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Free Software and Patent Settlements: It's All Wrong

Thou shalt not know

Y

esterday it was shown that Red Hat had paid in vain for software patents that would not be valid anyway. At the time, Red Hat was seen as a courageous patent swatter, but not everyone is happy. Here is quite a legitimate new criticism. (strong language warning)

It's not that Sun has better lawyers than Red Hat. It's that Sun has better top management than Red Hat! The #1 Linux company gave the wrong message to the community, going for petty deals and thinking "wow, we're great because we did better than Novell!". Red Hat is a shame, period. They were simply feeding the trolls — it's the same as when you simply pay the protection tax to the Mafia instead of calling the police and trying to fight with the evildoers.


Here is another software patent that potentially goes on death row, which only comes to prove that such patents are pointless and spineless once properly challenged.

The U.S. Patent and Trademark Office agreed to re-examine online-gaming patent 6,264,560 after the Electronic Frontier Foundation challenged it on the grounds that the technology covered by the patent had been used extensively before it was issued.


Looking back, Stallman's claim that "fighting patents one by one will never eliminate the danger of software patents, any more than swatting mosquitoes will eliminate malaria" still makes perfect sense.

An important thing to keep in mind is not where patents exist, but also who holds them and is willing to litigate without success only to create fear (think along the lines of SCO). That's why we constantly warn about Mono (last done so yesterday).

We mentioned Mono bindings in KDE about a year ago and now comes this about Plasma (KDE4) applets in C# and Ruby (thanks to Al Roberts for the tip).

The Ruby and C# ScriptEngines application apis are pretty much identical to the C++ one, and both bindings have that wrapped too in case you need to use it. For instance, you can't write Plasma containments in ScriptEngine based applets, but for 95% of use cases it should be just fine. In the C++ based apis the main class is Plasma.Applet for C# or Plasma::Applet for Ruby, whereas the main classes in the ScriptEngine bindings are PlasmaScripting.Applet and PlasmaScripting::Applet respectively. So you just make your applet a subclass of one of those, add some slightly different entries in it .desktop file and use the standard directory structure for Plasmoids for where you put the source code, C# .dll and other resources. Everything else is the same.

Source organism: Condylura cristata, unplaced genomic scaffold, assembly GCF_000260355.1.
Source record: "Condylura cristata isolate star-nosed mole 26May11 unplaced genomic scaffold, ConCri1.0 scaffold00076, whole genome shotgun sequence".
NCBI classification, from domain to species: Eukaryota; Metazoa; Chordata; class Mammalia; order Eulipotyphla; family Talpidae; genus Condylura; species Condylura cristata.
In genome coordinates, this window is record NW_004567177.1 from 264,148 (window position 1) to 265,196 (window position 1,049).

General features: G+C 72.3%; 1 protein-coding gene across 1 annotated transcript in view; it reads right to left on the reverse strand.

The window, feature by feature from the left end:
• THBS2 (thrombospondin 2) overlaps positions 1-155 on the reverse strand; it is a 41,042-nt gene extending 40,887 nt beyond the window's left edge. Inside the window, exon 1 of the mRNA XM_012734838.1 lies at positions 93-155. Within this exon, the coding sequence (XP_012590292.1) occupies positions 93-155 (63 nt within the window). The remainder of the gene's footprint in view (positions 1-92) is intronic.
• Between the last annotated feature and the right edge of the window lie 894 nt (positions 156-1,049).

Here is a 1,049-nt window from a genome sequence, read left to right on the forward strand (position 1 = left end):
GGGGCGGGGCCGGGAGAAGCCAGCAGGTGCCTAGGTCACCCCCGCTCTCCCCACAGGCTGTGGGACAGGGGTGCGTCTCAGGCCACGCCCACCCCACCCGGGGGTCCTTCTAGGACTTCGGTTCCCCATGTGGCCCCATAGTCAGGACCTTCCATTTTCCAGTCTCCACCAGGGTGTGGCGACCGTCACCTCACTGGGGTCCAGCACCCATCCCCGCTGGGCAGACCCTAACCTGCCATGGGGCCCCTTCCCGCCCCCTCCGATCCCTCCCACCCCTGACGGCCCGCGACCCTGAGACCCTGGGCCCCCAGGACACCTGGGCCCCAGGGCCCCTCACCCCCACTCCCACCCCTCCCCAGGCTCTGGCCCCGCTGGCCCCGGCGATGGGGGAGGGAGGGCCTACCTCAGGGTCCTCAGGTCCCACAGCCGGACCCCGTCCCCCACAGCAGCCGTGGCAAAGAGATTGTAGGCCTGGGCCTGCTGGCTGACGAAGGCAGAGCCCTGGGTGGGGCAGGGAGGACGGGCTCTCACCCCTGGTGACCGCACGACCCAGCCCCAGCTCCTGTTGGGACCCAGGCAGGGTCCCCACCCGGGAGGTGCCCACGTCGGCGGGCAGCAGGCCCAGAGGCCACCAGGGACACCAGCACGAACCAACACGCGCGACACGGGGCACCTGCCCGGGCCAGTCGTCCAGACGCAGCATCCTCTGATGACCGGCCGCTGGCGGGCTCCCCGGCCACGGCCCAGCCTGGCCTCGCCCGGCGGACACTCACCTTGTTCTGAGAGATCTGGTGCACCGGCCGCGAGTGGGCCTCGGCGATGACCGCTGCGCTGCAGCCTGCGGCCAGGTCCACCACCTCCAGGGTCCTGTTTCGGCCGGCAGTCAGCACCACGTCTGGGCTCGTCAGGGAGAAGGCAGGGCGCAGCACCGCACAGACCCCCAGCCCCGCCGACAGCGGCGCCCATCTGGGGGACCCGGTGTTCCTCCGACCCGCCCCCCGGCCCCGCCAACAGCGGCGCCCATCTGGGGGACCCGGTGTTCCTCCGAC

It's hugely important to keep Microsoft's intellectual monopolies away from the Free Desktop. An 'intellectual' dependency is just what Novell and Microsoft want to achieve in order to increase their power and ownership of it.

Other New Items of Interest



Digital Majority has collected a bunch of new stories.

The first one is a complaint about the patent system as a whole. It comes from none other than the Wall Street Journal and it concludes with:

Our patent system for most innovations has become patently absurd. It's a disincentive at a time when we expect software and other technology companies to be the growth engine of the economy. Imagine how much more productive our information-driven economy would be if the patent system lived up to the intention of the Founders, by encouraging progress instead of suppressing it.


The issue of software patents is soon to be discussed because it is so controversial.

Over the last several years, the Supreme Court and the Federal Circuit have taken a number of steps suggesting that the law governing software patents is still very much in flux.


Somewhat of an odd sibling of software patents, BM patents, are still hinged on the question about patentability of non-physical (amorous or perceptual) things. Can thought alone be a violation? Can you force someone to 'unknow' a part of science or demand payment for it? Can patents be violated using pen and paper? It's an interesting debate that can help defeat software patents.

This claim is interesting because like Wasynczuk, it involves a system claim that is not patentable subject matter.


Only in a world with Gates and Windows can people be forbidden from peering outside, looking for simple ideas. It's a world where research and exploration -- let alone thought -- can be a crime.

At the end of the day, the only criminals are those pushing for such laws.

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